Contemporary Chinese art, with all its innovation and its growing extension towards a Western model that is pursued with a hidden desire for open dialogue and cultural debate, has for some time focused on a new artistic route which, despite being focused on renewal, also aims to retrace its ancient history on display in its engaging plastic interpretations, such as those found in the recent exhibition by Wang Hongliang organised at the Andersen Museum in Rome. The title,Seeking eternity evokes a spiritual sphere which immediately refers to 道, meaning to the way, to the path, to the eternal, inexhaustible becoming of things and man.
Recognised as one of the great names in Chinese sculpture, Hongliang focuses on an artistic path that is not only nurtured by Western sources (let us not forget that Hongliang is a professor of sculpture at the Academy of Arts & Design at Tsinghua University) but also by forms and formulas necessarily recovered from his own country’s cultural and spiritual history. In his works it is possible to detect the China of Wu (emperor the Han Dynasty, also known as Han Wu the Great), the philosophical and spiritual aspects of Lao Tzi and Fuzi (Confucius) and the revolutionary and political China represented by Mao Zedong and the people, workers, factory workers and two sad female figures. These elements are approached with elegance in order to draw, and evoke, a new path to follow, a new infinity that starts from the finite aspect of form.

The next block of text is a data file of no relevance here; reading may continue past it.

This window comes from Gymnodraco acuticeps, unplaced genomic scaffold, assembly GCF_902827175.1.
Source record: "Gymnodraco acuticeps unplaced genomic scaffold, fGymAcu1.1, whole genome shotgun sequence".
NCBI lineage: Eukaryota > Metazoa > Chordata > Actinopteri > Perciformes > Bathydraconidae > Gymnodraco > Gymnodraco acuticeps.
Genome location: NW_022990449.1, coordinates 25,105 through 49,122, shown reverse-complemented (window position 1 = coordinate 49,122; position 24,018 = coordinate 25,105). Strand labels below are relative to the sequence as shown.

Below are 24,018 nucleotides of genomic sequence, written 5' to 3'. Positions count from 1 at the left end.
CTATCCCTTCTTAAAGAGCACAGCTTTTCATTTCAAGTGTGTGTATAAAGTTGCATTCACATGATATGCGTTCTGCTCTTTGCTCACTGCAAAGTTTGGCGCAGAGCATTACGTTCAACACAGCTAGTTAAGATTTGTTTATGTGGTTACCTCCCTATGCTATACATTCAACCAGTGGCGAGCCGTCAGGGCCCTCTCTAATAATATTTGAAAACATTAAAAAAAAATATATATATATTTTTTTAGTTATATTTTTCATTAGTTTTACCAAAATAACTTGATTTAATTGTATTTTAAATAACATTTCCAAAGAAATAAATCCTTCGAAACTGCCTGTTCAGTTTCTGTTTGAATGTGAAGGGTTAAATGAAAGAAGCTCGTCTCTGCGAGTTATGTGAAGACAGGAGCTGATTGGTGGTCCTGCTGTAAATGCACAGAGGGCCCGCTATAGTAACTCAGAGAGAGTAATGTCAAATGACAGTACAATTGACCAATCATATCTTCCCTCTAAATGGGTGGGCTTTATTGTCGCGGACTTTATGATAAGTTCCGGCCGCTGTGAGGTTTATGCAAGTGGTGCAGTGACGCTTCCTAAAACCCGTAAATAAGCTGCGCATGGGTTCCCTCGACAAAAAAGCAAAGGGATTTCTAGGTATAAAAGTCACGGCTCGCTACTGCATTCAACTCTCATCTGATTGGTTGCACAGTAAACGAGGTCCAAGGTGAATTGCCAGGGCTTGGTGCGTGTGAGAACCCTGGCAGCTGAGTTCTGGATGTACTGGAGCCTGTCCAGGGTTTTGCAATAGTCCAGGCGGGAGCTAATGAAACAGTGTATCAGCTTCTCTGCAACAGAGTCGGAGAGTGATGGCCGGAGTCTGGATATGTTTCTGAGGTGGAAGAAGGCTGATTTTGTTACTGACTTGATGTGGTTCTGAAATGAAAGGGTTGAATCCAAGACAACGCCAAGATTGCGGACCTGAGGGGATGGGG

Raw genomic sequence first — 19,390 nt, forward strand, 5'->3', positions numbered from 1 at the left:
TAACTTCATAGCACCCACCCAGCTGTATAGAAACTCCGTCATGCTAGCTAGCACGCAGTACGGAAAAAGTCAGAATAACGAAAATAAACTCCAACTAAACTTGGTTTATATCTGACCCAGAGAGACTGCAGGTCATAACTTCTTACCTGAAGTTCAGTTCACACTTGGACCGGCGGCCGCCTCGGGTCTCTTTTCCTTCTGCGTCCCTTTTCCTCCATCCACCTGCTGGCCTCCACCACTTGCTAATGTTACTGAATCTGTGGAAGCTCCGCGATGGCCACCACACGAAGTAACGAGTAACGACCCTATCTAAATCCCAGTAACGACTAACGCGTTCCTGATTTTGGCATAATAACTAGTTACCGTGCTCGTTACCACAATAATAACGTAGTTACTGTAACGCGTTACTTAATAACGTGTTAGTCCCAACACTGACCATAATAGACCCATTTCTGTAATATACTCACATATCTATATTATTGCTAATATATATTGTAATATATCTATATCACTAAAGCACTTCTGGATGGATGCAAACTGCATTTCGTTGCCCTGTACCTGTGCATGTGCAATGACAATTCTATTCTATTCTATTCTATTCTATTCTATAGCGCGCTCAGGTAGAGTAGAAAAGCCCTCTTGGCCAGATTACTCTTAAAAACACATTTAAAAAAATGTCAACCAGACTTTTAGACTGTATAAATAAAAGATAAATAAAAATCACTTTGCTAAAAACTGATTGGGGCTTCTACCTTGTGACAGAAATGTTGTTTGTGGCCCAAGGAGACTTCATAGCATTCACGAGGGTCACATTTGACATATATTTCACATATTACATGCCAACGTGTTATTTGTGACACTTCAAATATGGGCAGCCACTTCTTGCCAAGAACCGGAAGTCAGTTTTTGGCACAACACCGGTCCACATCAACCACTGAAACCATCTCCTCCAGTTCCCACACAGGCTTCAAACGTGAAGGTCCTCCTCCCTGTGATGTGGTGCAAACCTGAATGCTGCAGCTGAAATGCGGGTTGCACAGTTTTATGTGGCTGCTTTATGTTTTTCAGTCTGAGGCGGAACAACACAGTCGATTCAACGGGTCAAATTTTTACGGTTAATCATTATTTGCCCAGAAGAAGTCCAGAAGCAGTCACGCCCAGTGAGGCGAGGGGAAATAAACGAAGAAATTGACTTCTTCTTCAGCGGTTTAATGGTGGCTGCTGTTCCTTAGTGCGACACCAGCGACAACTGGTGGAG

On 23 October, at the Museo dell’Opera di Santa Maria del Fiore in Florence, Wang Hongliang also received the Michelangelo Award, possibly for having paved, over the years, a creative way capable of combining tradition and innovation using the subtle thread of experimentation which does not pay, open to techniques, technologies and materials of various origin and nature. If we look closely at this award, given for the first time to a Chinese sculptor, it highlights not only the importance of a global and multi-ethnic discourse on contemporary art, but also the great attention that Europe, and Italy in particular, has paid for some years now to contemporary Chinese art and its great masters, rediscovering and exhibiting them. Among these, Wang Hongliang, in whose large and enlightened project – because we should speak of project and strategy – he demonstrates great composure, a seductive moral and physical strand capable of illuminating a responsible existence in the world.
Wang Hongliang. Cercando l’eternità [Seeking Eternity], curated by Maria Giuseppina Di Monte and Gabriele Simongini, Museo Hendrik Christian Andersen, Rome, 20.10.2019 – 19.01. 2020